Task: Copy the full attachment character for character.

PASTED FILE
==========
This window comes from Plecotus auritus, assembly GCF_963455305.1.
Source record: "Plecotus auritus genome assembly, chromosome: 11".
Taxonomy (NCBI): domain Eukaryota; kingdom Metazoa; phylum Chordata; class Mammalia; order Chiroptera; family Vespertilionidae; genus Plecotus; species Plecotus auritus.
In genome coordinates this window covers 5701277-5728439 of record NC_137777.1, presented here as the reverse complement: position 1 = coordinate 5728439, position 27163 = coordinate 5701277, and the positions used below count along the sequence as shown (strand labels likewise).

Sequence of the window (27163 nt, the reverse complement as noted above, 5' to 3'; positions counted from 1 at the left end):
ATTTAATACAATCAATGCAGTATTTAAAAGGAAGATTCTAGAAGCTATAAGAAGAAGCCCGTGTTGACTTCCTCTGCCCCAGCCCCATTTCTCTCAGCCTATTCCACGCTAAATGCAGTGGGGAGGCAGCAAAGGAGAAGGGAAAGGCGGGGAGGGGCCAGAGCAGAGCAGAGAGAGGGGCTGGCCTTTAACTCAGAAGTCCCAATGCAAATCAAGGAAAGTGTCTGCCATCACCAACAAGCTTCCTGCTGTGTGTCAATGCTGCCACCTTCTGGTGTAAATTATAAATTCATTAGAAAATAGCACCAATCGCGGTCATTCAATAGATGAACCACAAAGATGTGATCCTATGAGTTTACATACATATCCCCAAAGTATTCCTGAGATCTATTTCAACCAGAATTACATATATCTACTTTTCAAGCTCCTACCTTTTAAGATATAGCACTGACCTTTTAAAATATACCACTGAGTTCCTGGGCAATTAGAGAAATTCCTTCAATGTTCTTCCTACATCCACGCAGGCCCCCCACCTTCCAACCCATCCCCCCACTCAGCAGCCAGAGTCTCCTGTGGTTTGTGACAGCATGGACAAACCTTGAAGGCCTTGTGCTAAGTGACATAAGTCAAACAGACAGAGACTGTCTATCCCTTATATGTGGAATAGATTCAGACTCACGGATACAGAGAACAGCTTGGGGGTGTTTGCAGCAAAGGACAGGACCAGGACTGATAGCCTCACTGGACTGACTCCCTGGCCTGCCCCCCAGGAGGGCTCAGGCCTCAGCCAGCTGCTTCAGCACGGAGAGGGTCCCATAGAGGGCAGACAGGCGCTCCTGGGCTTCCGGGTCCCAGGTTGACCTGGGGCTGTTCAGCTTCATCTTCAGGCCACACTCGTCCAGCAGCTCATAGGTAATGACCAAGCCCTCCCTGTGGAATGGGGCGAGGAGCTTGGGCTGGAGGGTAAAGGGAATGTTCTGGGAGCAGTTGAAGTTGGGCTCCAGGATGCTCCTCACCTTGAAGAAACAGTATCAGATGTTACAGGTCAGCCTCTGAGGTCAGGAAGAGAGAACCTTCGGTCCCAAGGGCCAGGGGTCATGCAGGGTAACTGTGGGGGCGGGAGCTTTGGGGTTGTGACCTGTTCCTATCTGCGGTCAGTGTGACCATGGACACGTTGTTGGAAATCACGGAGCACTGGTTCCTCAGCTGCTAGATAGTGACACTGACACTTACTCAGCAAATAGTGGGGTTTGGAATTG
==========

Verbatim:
This window comes from Plecotus auritus, assembly GCF_963455305.1.
Source record: "Plecotus auritus genome assembly, chromosome: 11".
Taxonomy (NCBI): domain Eukaryota; kingdom Metazoa; phylum Chordata; class Mammalia; order Chiroptera; family Vespertilionidae; genus Plecotus; species Plecotus auritus.
In genome coordinates this window covers 5701277-5728439 of record NC_137777.1, presented here as the reverse complement: position 1 = coordinate 5728439, position 27163 = coordinate 5701277, and the positions used below count along the sequence as shown (strand labels likewise).

Sequence of the window (27163 nt, the reverse complement as noted above, 5' to 3'; positions counted from 1 at the left end):
ATTTAATACAATCAATGCAGTATTTAAAAGGAAGATTCTAGAAGCTATAAGAAGAAGCCCGTGTTGACTTCCTCTGCCCCAGCCCCATTTCTCTCAGCCTATTCCACGCTAAATGCAGTGGGGAGGCAGCAAAGGAGAAGGGAAAGGCGGGGAGGGGCCAGAGCAGAGCAGAGAGAGGGGCTGGCCTTTAACTCAGAAGTCCCAATGCAAATCAAGGAAAGTGTCTGCCATCACCAACAAGCTTCCTGCTGTGTGTCAATGCTGCCACCTTCTGGTGTAAATTATAAATTCATTAGAAAATAGCACCAATCGCGGTCATTCAATAGATGAACCACAAAGATGTGATCCTATGAGTTTACATACATATCCCCAAAGTATTCCTGAGATCTATTTCAACCAGAATTACATATATCTACTTTTCAAGCTCCTACCTTTTAAGATATAGCACTGACCTTTTAAAATATACCACTGAGTTCCTGGGCAATTAGAGAAATTCCTTCAATGTTCTTCCTACATCCACGCAGGCCCCCCACCTTCCAACCCATCCCCCCACTCAGCAGCCAGAGTCTCCTGTGGTTTGTGACAGCATGGACAAACCTTGAAGGCCTTGTGCTAAGTGACATAAGTCAAACAGACAGAGACTGTCTATCCCTTATATGTGGAATAGATTCAGACTCACGGATACAGAGAACAGCTTGGGGGTGTTTGCAGCAAAGGACAGGACCAGGACTGATAGCCTCACTGGACTGACTCCCTGGCCTGCCCCCCAGGAGGGCTCAGGCCTCAGCCAGCTGCTTCAGCACGGAGAGGGTCCCATAGAGGGCAGACAGGCGCTCCTGGGCTTCCGGGTCCCAGGTTGACCTGGGGCTGTTCAGCTTCATCTTCAGGCCACACTCGTCCAGCAGCTCATAGGTAATGACCAAGCCCTCCCTGTGGAATGGGGCGAGGAGCTTGGGCTGGAGGGTAAAGGGAATGTTCTGGGAGCAGTTGAAGTTGGGCTCCAGGATGCTCCTCACCTTGAAGAAACAGTATCAGATGTTACAGGTCAGCCTCTGAGGTCAGGAAGAGAGAACCTTCGGTCCCAAGGGCCAGGGGTCATGCAGGGTAACTGTGGGGGCGGGAGCTTTGGGGTTGTGACCTGTTCCTATCTGCGGTCAGTGTGACCATGGACACGTTGTTGGAAATCACGGAGCACTGGTTCCTCAGCTGCTAGATAGTGACACTGACACTTACTCAGCAAATAGTGGGGTTTGGAATTG